https://www.earthdoc.org/content/journals/10.1111/1365-2478.13432?TRACK=RSS
<div><span class="tl-main-part">Abstract</span>
<p>Processing land seismic data, especially vibroseis data, is often challenging due to complicated near‐surface situations and source‐generated noise. The case study deals with noisy vibroseis data acquired in the Jaisalmer Basin. The near‐surface estimation in this area is difficult due to a possible velocity reversal manifested in the shingled patterns of the first breaks. The near‐surface workflow incorporates a model‐adaptive first break‐picking approach, essentially integrating two problems of first‐break‐picking and model estimation into a single problem. The signal‐conditioning workflow is based on cascaded scaling and single‐channel‐based noise reduction to prevent the removal of weak signals. Horizon‐based migration velocity analysis was used to focus reflectors on the constant velocity‐migrated stacks. This was particularly useful in areas with dubious velocity trends based on semblance panels. The velocity volume has structural consistency, which provides a better time‐migrated image. The workflow also incorporates a targeted post‐stack processing sequence to enhance continuity, sharpen discontinuities and improve the resolution, as notable by comparing the legacy‐processing results of the same dataset.</p></div>Tue, 30 Jan 2024 00:00:00 GMThttps://www.earthdoc.org/content/journals/10.1111/1365-2478.13432?TRACK=RSSSubhra Pratim Das, Sagarika Mukhopadhyay, Anil Kumar, Mamta Jain and Ranbir Singh2024-01-30T00:00:00ZFrequency‐domain autocorrelation imaging condition for 3D elastic time‐reversal imaging
https://www.earthdoc.org/content/journals/10.1111/1365-2478.13434?TRACK=RSS
<div><span class="tl-main-part">Abstract</span>
<p>In this study, we propose a frequency‐domain autocorrelation as an imaging condition for time‐reversal imaging. The previous imaging conditions in time‐reversal imaging require time‐domain calculations such as inverse Fourier transform. The computational burden of these calculations is critical; therefore, time‐reversal imaging is not the proper method for real‐time event localization. We exclude these time‐domain calculations for efficiency. Instead, the maximum amplitude position of the frequency‐domain autocorrelation of the time‐reversal wavefield is determined as a source location. We conducted numerical tests to validate our imaging condition. The synthetic data test shows that our proposed algorithm provides a more credible source localization result than the conventional grid‐search method does in a noisy environment even using only one frequency component with many receivers. We also applied our algorithm to two real datasets acquired from the small monitoring network in Pohang. The real‐data test shows a comparable result with the result of the grid‐search method.</p></div>Tue, 30 Jan 2024 00:00:00 GMThttps://www.earthdoc.org/content/journals/10.1111/1365-2478.13434?TRACK=RSSByoungjoon Yoon, Seokjoon Moon, Yongchae Cho, Kwon‐Gyu Park and Sukjoon Pyun2024-01-30T00:00:00ZMultiparameter least‐squares reverse time migration using the viscoacoustic‐wave equation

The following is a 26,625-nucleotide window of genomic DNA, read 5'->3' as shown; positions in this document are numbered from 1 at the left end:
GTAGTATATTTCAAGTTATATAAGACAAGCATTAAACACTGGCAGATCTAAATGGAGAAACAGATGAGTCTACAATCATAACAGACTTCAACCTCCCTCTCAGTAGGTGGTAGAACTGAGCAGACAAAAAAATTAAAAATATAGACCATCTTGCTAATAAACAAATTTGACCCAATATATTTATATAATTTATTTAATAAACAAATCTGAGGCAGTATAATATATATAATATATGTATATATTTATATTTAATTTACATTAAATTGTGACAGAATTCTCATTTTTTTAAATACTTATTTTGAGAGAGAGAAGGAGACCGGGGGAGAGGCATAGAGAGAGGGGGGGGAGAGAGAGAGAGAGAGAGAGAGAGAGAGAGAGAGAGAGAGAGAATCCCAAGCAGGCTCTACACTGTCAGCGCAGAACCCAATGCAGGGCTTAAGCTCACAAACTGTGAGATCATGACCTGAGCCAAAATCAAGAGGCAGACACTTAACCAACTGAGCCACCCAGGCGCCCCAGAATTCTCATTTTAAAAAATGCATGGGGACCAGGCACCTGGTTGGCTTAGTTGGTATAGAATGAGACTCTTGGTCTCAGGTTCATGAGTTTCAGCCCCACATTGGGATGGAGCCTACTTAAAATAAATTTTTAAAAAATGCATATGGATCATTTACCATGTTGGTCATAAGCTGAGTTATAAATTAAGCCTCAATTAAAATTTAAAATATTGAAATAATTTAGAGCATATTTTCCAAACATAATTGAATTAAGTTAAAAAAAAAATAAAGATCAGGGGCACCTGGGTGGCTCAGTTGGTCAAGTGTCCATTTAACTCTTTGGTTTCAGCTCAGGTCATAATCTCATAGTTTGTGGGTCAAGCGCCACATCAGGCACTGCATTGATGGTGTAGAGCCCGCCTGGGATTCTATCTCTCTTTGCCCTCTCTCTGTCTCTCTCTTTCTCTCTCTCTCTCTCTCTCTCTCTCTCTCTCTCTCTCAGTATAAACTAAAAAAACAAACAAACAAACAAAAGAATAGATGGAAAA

https://www.earthdoc.org/content/journals/10.1111/1365-2478.13436?TRACK=RSS
<div><span class="tl-main-part">Abstract</span>
<p>In viscoacoustic least‐squares reverse time migration methods, the reflectivity image associated with the <span class="jp-italic">Q</span> factor is negligible, inverting only the velocity (<span class="jp-italic">v</span>) parameter or <span class="jp-italic">v</span>‐related variables such as squared slowness or bulk modulus. However, the <span class="jp-italic">Q</span> factor influences the amplitude and phase of the seismic data, especially in basins containing gas reservoirs or storing <script type="math/mml" xmlns="http://pub2web.metastore.ingenta.com/ns/"><mml:math display="inline" id="jats-math-1" xmlns:mml="http://www.w3.org/1998/Math/MathML"><mml:semantics><mml:msub><mml:mi>CO</mml:mi><mml:mn>2</mml:mn></mml:msub><mml:annotation encoding="application/x-tex">$\rm CO_{2}$</mml:annotation></mml:semantics></mml:math></script>. Therefore, the <span class="jp-italic">Q</span> factor and its associated parameters must be considered in the context of viscoacoustic least‐squares reverse time migration. Thus, we propose a multiparameter viscoacoustic least‐squares reverse time migration procedure, which obtains the inverse of bulk modulus (κ) and the <span class="jp-italic">Q</span> magnitude (τ) simultaneously. We derive and implement the multiparameter forward and adjoint pair Born operators and the gradient formulas concerning κ and τ parameters. Then, we apply these derivations in our proposed multiparameter approach, which can produce images with better balanced amplitudes and more resolution than conventional reverse time migration images.</p></div>Tue, 30 Jan 2024 00:00:00 GMThttps://www.earthdoc.org/content/journals/10.1111/1365-2478.13436?TRACK=RSSPeterson Nogueira and Milton Porsani2024-01-30T00:00:00ZA computationally efficient Bayesian approach to full‐waveform inversion
https://www.earthdoc.org/content/journals/10.1111/1365-2478.13437?TRACK=RSS
<div><span class="tl-main-part">Abstract</span>